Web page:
Quick Tip: How (and Why) to Push Clients for a Bigger Budget

Posted by on Wednesday September 5, 2018 | Business

©James Farrell
woman with parachute by James Farrell

Photographer James Farrell specializes in action sports photography for commercial and editorial clients. ©James Farrell

Clients are notorious for tight budgets and high expectations for photo shoots, or as art producer Karen Meenaghan says, “It’s beer budgets and champagne tastes.” In our story “7 Tips for Getting Clients to Pay What You Are Worth,” photographer James Farrell explains that he always asks clients who call to hire him what their budget is. “The answer tells me whether they’re working with real money, or with $1,000,” thereby giving Farrell vital information he needs to plan the shoot.

But Farrell goes on to say: “I always push to see what [money] they have.” One client, for instance, offered him a flat fee for a shoot, but it was clear to Farrell they expected higher production values than the budget allowed for. “I said, ‘Do you have money for lights?’” He told the client he needed an additional $500 to rent the lights required for the job. “They came back with $400.” It was $400 more than they originally said they could pay.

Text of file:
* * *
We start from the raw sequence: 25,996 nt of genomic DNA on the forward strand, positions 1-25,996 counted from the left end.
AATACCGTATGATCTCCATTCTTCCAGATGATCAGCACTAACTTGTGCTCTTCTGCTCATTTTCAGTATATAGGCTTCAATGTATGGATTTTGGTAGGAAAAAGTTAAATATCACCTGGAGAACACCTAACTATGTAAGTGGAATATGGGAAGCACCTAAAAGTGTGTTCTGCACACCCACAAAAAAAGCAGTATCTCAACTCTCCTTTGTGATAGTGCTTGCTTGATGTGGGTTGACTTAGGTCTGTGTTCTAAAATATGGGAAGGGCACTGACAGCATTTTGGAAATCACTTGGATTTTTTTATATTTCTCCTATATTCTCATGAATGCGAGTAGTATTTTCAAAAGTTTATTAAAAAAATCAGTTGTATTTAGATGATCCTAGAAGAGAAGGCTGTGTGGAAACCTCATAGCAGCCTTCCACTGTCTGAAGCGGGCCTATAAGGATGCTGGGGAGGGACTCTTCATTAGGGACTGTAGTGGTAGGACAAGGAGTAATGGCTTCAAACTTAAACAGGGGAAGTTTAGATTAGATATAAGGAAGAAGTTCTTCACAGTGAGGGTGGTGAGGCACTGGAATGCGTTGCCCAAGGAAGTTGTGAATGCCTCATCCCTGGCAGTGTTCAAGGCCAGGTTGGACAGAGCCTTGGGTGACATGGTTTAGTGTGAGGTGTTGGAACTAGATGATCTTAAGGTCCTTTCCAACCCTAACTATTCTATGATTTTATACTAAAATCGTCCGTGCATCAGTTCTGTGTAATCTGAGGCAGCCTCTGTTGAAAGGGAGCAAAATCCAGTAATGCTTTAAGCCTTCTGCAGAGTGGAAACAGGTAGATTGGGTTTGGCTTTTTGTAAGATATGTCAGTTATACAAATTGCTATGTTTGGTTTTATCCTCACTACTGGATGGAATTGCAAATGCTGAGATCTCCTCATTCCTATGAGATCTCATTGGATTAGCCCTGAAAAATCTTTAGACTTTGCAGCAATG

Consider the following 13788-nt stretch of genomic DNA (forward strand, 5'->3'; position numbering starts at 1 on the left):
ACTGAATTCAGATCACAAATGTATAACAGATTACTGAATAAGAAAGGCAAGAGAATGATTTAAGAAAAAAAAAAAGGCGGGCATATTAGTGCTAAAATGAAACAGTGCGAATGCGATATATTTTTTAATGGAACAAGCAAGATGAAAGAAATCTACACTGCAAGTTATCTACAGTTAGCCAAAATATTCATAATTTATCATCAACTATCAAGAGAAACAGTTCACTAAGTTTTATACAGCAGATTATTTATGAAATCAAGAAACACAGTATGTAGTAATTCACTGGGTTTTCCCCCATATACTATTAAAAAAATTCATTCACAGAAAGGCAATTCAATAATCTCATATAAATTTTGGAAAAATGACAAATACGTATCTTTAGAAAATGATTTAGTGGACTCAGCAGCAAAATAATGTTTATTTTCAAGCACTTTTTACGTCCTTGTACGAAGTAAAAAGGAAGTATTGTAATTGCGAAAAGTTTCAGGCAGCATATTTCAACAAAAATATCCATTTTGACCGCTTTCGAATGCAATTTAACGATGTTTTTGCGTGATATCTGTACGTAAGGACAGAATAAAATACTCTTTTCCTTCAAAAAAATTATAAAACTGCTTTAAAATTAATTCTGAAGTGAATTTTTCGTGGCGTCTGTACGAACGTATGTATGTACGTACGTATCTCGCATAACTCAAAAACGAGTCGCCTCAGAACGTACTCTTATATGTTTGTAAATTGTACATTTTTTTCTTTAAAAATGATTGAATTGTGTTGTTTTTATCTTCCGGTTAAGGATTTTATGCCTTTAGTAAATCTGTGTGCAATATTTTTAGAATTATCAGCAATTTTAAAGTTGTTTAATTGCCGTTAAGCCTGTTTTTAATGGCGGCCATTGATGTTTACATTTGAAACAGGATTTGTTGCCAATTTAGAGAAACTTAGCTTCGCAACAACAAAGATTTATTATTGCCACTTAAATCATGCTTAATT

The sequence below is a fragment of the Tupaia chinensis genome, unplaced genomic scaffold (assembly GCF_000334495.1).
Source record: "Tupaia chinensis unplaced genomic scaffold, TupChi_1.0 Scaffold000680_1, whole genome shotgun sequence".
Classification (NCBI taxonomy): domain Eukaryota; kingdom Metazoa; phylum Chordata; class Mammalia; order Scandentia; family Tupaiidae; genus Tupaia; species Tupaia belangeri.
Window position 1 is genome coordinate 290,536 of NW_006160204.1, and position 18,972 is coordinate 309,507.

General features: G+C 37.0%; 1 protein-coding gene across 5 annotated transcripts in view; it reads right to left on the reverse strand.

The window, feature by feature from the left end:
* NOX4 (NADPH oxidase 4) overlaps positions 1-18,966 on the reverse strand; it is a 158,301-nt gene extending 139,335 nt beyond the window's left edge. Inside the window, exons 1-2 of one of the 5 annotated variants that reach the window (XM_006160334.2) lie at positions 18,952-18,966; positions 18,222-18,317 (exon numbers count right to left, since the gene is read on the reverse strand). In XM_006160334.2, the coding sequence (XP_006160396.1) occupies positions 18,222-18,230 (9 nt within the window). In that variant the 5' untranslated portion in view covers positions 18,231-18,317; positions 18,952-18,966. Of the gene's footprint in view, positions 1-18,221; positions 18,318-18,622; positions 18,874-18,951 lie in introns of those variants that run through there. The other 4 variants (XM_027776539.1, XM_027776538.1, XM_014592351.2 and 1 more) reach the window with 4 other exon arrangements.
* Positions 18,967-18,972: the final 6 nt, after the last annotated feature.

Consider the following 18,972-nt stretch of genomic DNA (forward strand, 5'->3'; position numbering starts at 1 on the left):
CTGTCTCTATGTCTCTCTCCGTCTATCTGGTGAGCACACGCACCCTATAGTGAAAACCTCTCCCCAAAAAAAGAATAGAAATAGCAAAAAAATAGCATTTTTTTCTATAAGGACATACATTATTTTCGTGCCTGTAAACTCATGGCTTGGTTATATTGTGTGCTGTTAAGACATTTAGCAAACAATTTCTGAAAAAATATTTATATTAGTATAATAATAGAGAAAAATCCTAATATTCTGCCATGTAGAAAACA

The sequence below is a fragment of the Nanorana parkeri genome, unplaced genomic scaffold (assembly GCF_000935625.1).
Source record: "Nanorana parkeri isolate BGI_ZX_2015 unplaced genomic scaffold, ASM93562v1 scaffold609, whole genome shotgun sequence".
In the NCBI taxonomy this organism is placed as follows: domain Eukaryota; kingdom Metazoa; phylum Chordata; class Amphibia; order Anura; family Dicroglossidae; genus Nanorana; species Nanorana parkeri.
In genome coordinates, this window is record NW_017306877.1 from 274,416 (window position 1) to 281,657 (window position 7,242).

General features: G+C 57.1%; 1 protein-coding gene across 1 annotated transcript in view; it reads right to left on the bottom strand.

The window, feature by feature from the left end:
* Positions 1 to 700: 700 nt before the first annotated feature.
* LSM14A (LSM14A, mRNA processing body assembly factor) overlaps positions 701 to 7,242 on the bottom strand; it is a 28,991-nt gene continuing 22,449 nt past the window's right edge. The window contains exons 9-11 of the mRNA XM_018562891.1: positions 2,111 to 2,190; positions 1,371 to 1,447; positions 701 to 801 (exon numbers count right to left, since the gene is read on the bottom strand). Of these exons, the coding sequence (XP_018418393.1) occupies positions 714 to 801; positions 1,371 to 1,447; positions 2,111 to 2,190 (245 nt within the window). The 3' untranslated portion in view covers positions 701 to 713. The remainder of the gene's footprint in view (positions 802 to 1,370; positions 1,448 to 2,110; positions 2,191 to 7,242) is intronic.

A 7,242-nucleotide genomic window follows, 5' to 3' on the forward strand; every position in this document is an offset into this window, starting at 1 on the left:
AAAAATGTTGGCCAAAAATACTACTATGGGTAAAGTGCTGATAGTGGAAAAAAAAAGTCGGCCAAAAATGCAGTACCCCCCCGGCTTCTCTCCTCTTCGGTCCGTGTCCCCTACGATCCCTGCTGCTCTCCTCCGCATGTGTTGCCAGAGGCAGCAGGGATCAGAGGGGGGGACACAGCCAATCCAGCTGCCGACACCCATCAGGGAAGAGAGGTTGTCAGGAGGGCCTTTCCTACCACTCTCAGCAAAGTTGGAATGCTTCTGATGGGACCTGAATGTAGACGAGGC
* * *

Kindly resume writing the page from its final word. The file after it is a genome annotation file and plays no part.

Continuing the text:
Farrell says he also pushes on fees for his photo assistants. Market rates for assistants range from $250 per day for editorial work to $450 or $500 for commercial work. Farrell pushes for two assistants at a minimum of $300 per day. Most clients resist, but he tells them that the assistants he hires are going to help make the client’s day run a lot more smoothly, with less stress, and with better images at the end of the day.

Usually, clients accept that reasoning, he says, “and when the job is done, they can see that being on set with my team is a smoother experience” than shoots they’ve done with other photographers. Farrell notes, however, that advertising clients are more easily convinced to increase a photo shoot’s budget. “Editorial budgets are a little more strict.”

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